Why Dolby At­mos will al­ways be best in the cin­e­mas

HWM (Singapore) - - Contents - By Mar­cus Wong

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You’ve prob­a­bly ex­pe­ri­enced Dolby At­mos sound by now. It’s the rev­o­lu­tion­ary new au­dio for­mat from Dolby that maps au­dio into a sphere of sound, so au­dio is no longer pro­jected at you from in­di­vid­ual di­rec­tions (i.e. chan­nels), but rather mapped to an area that cor­re­sponds to where the sound is com­ing from, even over­head.

That last point in par­tic­u­lar has spawned a whole new prod­uct cat­e­gory, upring speak­ers, as man­u­fac­tur­ers race to catch the trend and com­plete the sphere of “amaz­ing sound,” from set­ups as min­i­mal as a sin­gle sound­bar. But how do these sound­bars fare?

You may re­call that we did a sound­bar shootout in the last is­sue, with three of the sound­bars certied as “Dolby At­mos” ca­pa­ble. Dolby At­mos con­tent was used for test­ing, so you might ex­pect the three At­mos-certied sound­bars to eas­ily blow the rest away, given the in­clu­sion of ex­tra up-ring driv­ers and more ad­vanced pro­cess­ing tech­nol­ogy.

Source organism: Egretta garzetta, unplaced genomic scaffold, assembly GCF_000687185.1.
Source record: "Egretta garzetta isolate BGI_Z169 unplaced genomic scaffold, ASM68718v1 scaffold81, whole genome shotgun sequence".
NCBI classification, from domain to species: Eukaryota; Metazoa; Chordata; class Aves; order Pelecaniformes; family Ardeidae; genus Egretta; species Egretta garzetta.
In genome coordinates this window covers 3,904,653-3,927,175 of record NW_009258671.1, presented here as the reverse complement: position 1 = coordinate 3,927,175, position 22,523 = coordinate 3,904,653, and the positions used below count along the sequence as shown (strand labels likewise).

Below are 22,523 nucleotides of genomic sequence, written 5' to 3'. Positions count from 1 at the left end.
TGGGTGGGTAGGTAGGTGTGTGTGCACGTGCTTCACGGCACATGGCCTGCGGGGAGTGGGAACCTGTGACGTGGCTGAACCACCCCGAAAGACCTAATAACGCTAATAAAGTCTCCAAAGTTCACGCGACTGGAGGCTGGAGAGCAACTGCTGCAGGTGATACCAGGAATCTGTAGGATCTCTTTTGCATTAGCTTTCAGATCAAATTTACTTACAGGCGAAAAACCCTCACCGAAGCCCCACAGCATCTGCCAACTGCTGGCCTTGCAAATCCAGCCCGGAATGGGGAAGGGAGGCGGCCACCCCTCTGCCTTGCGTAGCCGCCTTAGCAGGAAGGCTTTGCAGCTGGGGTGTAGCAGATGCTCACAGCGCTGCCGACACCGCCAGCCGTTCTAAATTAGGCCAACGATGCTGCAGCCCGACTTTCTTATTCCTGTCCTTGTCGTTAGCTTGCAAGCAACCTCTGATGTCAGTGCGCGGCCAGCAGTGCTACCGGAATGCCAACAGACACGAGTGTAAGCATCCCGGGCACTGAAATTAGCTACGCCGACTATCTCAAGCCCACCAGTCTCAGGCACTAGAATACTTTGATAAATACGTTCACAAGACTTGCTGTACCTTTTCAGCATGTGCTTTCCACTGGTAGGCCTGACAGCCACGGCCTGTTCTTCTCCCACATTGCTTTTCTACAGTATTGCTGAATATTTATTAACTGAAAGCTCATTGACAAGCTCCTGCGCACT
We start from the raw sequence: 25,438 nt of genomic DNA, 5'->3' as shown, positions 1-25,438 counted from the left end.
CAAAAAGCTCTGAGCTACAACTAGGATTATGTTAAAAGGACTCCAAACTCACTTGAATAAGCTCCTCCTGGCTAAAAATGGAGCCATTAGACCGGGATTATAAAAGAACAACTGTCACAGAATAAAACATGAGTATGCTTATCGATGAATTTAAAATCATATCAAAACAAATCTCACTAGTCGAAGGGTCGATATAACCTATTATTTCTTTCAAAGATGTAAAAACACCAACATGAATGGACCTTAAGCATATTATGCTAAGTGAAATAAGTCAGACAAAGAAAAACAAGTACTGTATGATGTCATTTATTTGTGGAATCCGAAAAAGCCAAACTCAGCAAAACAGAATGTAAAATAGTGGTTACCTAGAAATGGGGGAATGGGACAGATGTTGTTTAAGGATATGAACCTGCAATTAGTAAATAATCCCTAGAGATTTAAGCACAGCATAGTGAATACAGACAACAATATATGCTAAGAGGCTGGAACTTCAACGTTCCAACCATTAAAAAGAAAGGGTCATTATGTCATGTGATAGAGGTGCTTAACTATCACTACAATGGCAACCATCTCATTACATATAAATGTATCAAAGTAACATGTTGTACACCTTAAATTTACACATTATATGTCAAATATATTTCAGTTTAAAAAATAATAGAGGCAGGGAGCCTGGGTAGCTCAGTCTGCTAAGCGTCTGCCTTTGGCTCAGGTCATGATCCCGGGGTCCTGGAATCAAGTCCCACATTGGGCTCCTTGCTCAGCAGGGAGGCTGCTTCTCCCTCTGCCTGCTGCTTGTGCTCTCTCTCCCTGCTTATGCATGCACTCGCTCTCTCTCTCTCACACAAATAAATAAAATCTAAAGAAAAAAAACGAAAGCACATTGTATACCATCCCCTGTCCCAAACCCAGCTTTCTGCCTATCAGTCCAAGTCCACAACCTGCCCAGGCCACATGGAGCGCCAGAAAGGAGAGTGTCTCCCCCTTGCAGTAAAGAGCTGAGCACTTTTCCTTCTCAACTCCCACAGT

Ex­cept they didn’t. You see, the prob­lem with sound­bars is that ul­ti­mately they’re xed in one lo­ca­tion. Hav­ing more driv­ers an­gled side­ways and spread fur­ther apart cer­tainly helps in terms of stereo sep­a­ra­tion, and you can denitely get a sense of over­head sound if you raise the vol­ume enough (so that there is enough force to bounce off your ceil­ings), but ul­ti­mately noth­ing beats hav­ing a speaker phys­i­cally throw­ing au­dio at you.

That’s es­pe­cially true when you’re talk­ing about au­dio that’s sup­posed to be com­ing from be­hind you. No mat­ter what you do with time de­lays and in­tel­li­gent pro­cess­ing, the fact re­mains that sound is a force that we can feel, so noth­ing beats hav­ing it pro­jected di­rectly at you.

And then there’s the ques­tion of con­tent. How many times have you watched a movie where you’ve had ac­tion com­ing from be­hind or above you? Not many we’re guess­ing, so you’re un­likely to get the full “cin­ema ef­fect.”

In our own test­ing, the only times we ex­pected over­head sound was for a few sec­onds in a clip of

Game of Thrones, when ar­rows were ying over­head, and then again in

Un­bro­ken, when the enemy planes ew over­head. Just like with 3D, this is tech­nol­ogy that will only im­press when ap­plied to cer­tain ma­te­rial.

Dolby At­mos may work won­ders when there is a whole ar­ray of speak­ers that can be used to map sound with, like in the cin­ema, but not so much when you’re re­ly­ing on a sin­gle sound­bar in the home.

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